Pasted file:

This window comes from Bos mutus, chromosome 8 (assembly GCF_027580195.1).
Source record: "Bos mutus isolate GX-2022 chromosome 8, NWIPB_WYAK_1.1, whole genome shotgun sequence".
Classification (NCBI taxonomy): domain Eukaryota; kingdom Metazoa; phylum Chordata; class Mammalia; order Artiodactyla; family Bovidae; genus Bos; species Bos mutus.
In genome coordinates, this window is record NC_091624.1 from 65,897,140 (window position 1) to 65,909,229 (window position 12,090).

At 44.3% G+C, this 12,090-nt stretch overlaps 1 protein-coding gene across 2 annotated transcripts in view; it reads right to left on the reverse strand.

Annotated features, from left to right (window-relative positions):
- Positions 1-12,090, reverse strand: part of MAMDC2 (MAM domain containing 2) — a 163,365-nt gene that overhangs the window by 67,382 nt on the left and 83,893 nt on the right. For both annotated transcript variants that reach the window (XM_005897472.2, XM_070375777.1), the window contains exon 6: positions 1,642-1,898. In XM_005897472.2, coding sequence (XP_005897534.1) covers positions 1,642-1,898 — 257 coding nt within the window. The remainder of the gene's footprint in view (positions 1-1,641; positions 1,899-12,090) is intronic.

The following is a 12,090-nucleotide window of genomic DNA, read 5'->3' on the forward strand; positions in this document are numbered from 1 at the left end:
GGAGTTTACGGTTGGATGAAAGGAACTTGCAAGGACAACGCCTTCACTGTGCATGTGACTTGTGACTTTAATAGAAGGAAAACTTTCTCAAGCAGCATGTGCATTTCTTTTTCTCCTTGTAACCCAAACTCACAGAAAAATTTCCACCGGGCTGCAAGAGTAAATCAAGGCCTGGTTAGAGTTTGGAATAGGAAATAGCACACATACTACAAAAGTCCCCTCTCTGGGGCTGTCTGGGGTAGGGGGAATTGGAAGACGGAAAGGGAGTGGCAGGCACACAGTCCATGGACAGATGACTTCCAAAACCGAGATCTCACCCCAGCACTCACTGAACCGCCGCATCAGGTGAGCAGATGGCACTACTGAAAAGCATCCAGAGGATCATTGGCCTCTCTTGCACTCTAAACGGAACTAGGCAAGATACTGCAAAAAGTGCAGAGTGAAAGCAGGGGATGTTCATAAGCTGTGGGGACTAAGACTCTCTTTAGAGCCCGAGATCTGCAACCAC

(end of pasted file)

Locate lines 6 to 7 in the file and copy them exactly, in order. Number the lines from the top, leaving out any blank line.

Annotated features, from left to right (window-relative positions):
- Positions 1-12,090, reverse strand: part of MAMDC2 (MAM domain containing 2) — a 163,365-nt gene that overhangs the window by 67,382 nt on the left and 83,893 nt on the right. For both annotated transcript variants that reach the window (XM_005897472.2, XM_070375777.1), the window contains exon 6: positions 1,642-1,898. In XM_005897472.2, coding sequence (XP_005897534.1) covers positions 1,642-1,898 — 257 coding nt within the window. The remainder of the gene's footprint in view (positions 1-1,641; positions 1,899-12,090) is intronic.